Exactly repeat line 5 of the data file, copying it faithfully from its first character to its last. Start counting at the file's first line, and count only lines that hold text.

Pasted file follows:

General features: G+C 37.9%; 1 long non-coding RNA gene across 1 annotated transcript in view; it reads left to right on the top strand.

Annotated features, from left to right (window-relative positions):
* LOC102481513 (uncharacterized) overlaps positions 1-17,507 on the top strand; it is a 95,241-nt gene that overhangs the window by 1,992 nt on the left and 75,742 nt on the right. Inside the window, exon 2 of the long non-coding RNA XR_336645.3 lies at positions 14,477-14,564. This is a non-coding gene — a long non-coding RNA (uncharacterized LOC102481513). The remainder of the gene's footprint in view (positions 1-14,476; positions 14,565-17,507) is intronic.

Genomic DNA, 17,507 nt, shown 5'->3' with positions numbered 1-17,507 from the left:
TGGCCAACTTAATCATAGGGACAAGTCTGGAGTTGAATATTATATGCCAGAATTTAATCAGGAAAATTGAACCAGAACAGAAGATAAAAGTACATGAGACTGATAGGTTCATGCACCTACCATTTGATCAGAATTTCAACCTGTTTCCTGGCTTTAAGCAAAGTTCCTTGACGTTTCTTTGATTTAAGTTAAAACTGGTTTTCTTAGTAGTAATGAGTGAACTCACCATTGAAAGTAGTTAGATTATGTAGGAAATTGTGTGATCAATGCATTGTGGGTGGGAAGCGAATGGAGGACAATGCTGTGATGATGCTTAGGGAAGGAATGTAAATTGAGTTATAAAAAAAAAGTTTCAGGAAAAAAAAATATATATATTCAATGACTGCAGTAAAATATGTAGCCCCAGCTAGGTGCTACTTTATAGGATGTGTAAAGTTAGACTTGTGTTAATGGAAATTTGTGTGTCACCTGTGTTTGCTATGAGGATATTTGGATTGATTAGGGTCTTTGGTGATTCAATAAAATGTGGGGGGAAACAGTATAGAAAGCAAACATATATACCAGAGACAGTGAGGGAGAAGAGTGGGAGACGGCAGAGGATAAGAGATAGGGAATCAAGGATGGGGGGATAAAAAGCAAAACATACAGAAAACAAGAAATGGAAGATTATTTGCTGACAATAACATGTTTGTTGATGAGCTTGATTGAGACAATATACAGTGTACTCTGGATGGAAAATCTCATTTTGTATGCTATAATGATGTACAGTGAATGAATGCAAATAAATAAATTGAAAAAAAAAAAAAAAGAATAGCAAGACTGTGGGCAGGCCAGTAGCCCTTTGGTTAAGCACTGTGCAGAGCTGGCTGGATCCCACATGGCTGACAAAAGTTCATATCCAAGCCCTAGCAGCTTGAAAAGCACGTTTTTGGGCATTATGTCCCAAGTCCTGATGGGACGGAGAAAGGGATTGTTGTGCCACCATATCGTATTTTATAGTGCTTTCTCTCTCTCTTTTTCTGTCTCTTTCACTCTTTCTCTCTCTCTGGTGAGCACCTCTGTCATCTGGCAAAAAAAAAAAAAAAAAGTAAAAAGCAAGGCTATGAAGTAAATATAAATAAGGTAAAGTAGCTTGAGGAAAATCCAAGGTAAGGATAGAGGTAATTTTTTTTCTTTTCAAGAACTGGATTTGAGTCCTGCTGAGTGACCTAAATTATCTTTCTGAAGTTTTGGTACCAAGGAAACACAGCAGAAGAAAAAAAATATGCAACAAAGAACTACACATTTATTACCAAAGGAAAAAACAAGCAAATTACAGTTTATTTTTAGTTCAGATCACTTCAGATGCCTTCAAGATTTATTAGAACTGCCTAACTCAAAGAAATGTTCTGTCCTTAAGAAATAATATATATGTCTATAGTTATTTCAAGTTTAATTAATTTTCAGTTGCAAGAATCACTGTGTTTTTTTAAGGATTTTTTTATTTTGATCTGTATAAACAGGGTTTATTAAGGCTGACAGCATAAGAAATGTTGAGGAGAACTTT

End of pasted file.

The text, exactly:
TGGCCAACTTAATCATAGGGACAAGTCTGGAGTTGAATATTATATGCCAGAATTTAATCAGGAAAATTGAACCAGAACAGAAGATAAAAGTACATGAGACTGATAGGTTCATGCACCTACCATTTGATCAGAATTTCAACCTGTTTCCTGGCTTTAAGCAAAGTTCCTTGACGTTTCTTTGATTTAAGTTAAAACTGGTTTTCTTAGTAGTAATGAGTGAACTCACCATTGAAAGTAGTTAGATTATGTAGGAAATTGTGTGATCAATGCATTGTGGGTGGGAAGCGAATGGAGGACAATGCTGTGATGATGCTTAGGGAAGGAATGTAAATTGAGTTATAAAAAAAAAGTTTCAGGAAAAAAAAATATATATATTCAATGACTGCAGTAAAATATGTAGCCCCAGCTAGGTGCTACTTTATAGGATGTGTAAAGTTAGACTTGTGTTAATGGAAATTTGTGTGTCACCTGTGTTTGCTATGAGGATATTTGGATTGATTAGGGTCTTTGGTGATTCAATAAAATGTGGGGGGAAACAGTATAGAAAGCAAACATATATACCAGAGACAGTGAGGGAGAAGAGTGGGAGACGGCAGAGGATAAGAGATAGGGAATCAAGGATGGGGGGATAAAAAGCAAAACATACAGAAAACAAGAAATGGAAGATTATTTGCTGACAATAACATGTTTGTTGATGAGCTTGATTGAGACAATATACAGTGTACTCTGGATGGAAAATCTCATTTTGTATGCTATAATGATGTACAGTGAATGAATGCAAATAAATAAATTGAAAAAAAAAAAAAAAGAATAGCAAGACTGTGGGCAGGCCAGTAGCCCTTTGGTTAAGCACTGTGCAGAGCTGGCTGGATCCCACATGGCTGACAAAAGTTCATATCCAAGCCCTAGCAGCTTGAAAAGCACGTTTTTGGGCATTATGTCCCAAGTCCTGATGGGACGGAGAAAGGGATTGTTGTGCCACCATATCGTATTTTATAGTGCTTTCTCTCTCTCTTTTTCTGTCTCTTTCACTCTTTCTCTCTCTCTGGTGAGCACCTCTGTCATCTGGCAAAAAAAAAAAAAAAAAGTAAAAAGCAAGGCTATGAAGTAAATATAAATAAGGTAAAGTAGCTTGAGGAAAATCCAAGGTAAGGATAGAGGTAATTTTTTTTCTTTTCAAGAACTGGATTTGAGTCCTGCTGAGTGACCTAAATTATCTTTCTGAAGTTTTGGTACCAAGGAAACACAGCAGAAGAAAAAAAATATGCAACAAAGAACTACACATTTATTACCAAAGGAAAAAACAAGCAAATTACAGTTTATTTTTAGTTCAGATCACTTCAGATGCCTTCAAGATTTATTAGAACTGCCTAACTCAAAGAAATGTTCTGTCCTTAAGAAATAATATATATGTCTATAGTTATTTCAAGTTTAATTAATTTTCAGTTGCAAGAATCACTGTGTTTTTTTAAGGATTTTTTTATTTTGATCTGTATAAACAGGGTTTATTAAGGCTGACAGCATAAGAAATGTTGAGGAGAACTTT